I could see by this time that the old man's wanderings were aimless. He spoke to nobody, took notice of nothing. Still, as I had begun [-303-] to follow him, I thought I might as well continue to watch the strange way in which he kept Bank Holiday. Munching a crust which he took out of his trouser-pocket, he crossed the road in Whitechapel and turned into Petticoat-lane. Two barefooted little fellows were running a race in the generally crowded lane; another little boy was flying a kite. By Artillery-laue the old man mooned on into Bishopsgate-street, and then mooned out of it again into Houndsditch, which had an even more Sabbatic look than it wears on Saturday. Both Jew and Gentile shops were closed.
    Although I have said that there was no method in the old man's wanderings, he seemed to turn by preference into quiet places. In Houndsditch there were only a few "o' clo'" men and women dribbling into Phil's Buildings, and a deliquescent man trundling towards them a truck laden with bagfuls of fusty garments, on which was perched like an organ-grinder's monkey, his black-haired, black-eyed, white-toothed, lemon-skinned, merrily grinning little son. In one of the narrow streets near Duke's Place, a wagon, with a name chalked, instead of painted upon it, was being eased of its high-piled load of cocoa-nuts by two surly youths, who pelted the old man with husk as he passed the loft into which the nuts were being pitched like bricks. He did not take the slightest notice, but trudged on into Mark Lane, where [-304-] it was easy to fancy that one heard mice nibbling the split grain in the closed Corn Market. Thence he doubled into Leadenhall Market, a silent solitude of alley after alley of close-shuttered stalls, save when a mob of hobbledehoy roughs rushed in for unchecked horse-play, and woke the echoes with their hideous yells.
    Crossing the City he struck into London Wall. Its tall warehouses were all hushed. The hooks and balls of their crane-chains dangled otiosely in the air. Masonry can mesmerise, and a feeling of incipient coma came over me as I halted behind the old man in the front of Sion College. That dim-red old building, with its built-up windows, seemed sound asleep. Upon the other side of the road was the sunnily silent old graveyard, with its seventeenth century tablets, and its hoary fragment of Roman Wall. The blazing geraniums in the modern flower-beds, which have taken the place of the old graves, seemed the only things awake. I began to feel as dreamy as the old man, as I followed him through the streets and lanes which lie between London Wall and Cheapside, passing only a constable doing his beat by standing stiff as an obelisk at the intersection of four empty thoroughfares, and a maid-servant with a perambulator and three children leisurely strolling along the middle of Wood Street.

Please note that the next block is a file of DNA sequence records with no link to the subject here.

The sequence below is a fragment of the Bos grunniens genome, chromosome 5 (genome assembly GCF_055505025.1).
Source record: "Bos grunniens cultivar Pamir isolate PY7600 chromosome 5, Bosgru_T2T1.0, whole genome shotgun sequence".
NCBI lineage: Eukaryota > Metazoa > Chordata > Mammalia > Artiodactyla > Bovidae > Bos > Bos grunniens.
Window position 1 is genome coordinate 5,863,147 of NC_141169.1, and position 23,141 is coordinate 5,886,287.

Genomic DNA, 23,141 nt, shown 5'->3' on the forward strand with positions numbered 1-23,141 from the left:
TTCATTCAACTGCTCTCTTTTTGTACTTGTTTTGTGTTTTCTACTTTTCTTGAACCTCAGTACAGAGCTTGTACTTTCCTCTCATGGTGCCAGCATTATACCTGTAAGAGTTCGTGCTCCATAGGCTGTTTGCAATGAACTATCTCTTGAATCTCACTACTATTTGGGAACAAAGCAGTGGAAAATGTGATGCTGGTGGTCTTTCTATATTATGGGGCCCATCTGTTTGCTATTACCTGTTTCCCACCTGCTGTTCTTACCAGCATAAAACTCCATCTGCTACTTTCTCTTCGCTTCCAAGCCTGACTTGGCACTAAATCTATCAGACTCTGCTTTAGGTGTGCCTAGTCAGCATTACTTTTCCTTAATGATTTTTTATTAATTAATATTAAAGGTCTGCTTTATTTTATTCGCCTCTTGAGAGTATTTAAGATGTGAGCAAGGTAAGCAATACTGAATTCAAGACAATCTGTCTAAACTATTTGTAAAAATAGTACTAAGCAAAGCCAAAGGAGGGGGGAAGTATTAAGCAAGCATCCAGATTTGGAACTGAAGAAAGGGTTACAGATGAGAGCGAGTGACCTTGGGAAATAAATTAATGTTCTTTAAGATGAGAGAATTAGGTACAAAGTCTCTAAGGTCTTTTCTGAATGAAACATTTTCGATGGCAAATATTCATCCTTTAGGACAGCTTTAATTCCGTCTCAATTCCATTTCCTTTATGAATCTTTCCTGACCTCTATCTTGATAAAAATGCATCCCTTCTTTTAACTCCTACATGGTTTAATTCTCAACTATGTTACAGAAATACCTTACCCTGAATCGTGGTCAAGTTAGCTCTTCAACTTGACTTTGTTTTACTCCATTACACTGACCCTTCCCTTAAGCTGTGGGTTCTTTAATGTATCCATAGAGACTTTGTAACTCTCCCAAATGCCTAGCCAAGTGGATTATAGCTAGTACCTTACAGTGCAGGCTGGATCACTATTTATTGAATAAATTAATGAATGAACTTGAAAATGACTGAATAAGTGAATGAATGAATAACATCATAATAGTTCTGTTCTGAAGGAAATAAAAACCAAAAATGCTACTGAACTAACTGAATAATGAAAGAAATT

There were sight-seers in St. Paul's Church-[-305-]yard, but many-posted Paternoster Row, like Tokenhouse Yard, was silent and shut up as if in plague time. Whimsically heightening the resemblance, an. upper window suddenly opened, a man in a white apron looked out, and a street-seller pitched him up a papered pint of shrimps. At a corner a little farther on sat a fruit-seller, nodding over his basket. Nobody seemed to be passing, or likely to pass him. I could not help thinking of the reduced gentlewoman, turned muffin-seller, who whispered, "I hope nobody hears me," after each tinkle of her bell. Round about Paternoster Row there are old-fashioned public-houses that seem to have, run into corners to hide. They had shut up-quite early in the afternoon - when the old man slunk round to them, looking as if he would have liked half a pint of beer, if he could have got it where there was no other customer.
    Through the raw-beefy Smithfield mart for raw beef, with its gilt-banded and buttoned beadle, wandering like a gay ghost between avenues of tenantless stalls-through Lincoln's Inn, where a knot of flushed barristers chatted with lay friends in the cloisters, jerking up their black gowns, and disclosing their grey nether garments as if they were still me-ludding - and the Temple, apparently given up to two very diminutive clerkkins splashing one another in Pump Court, the old man trudged on to the College of Arms, looking out, like the old [-306-] churches which the new street has exposed to the sunlight, as uncomfortably as a blinking owl on the new buildings, and hummocky wastes of dingy building ground and hoardings round about. I had grown tired of following him by that time, but before I left him I spoke to him.
    This was the explanation he gave me of his wanderings:-
    "Why, yer see, my old 'ooman is gone. Dead and buried she've been this three weeks. And so I thought I'd take 'oliday to-day as there worn't nought to be done in my line. I couldn't bide still at 'ome wi'out my pore ole missis. I'm lost like now I've lost she. I fare jest as if I was the wuss 'alf of a pair o' scissors."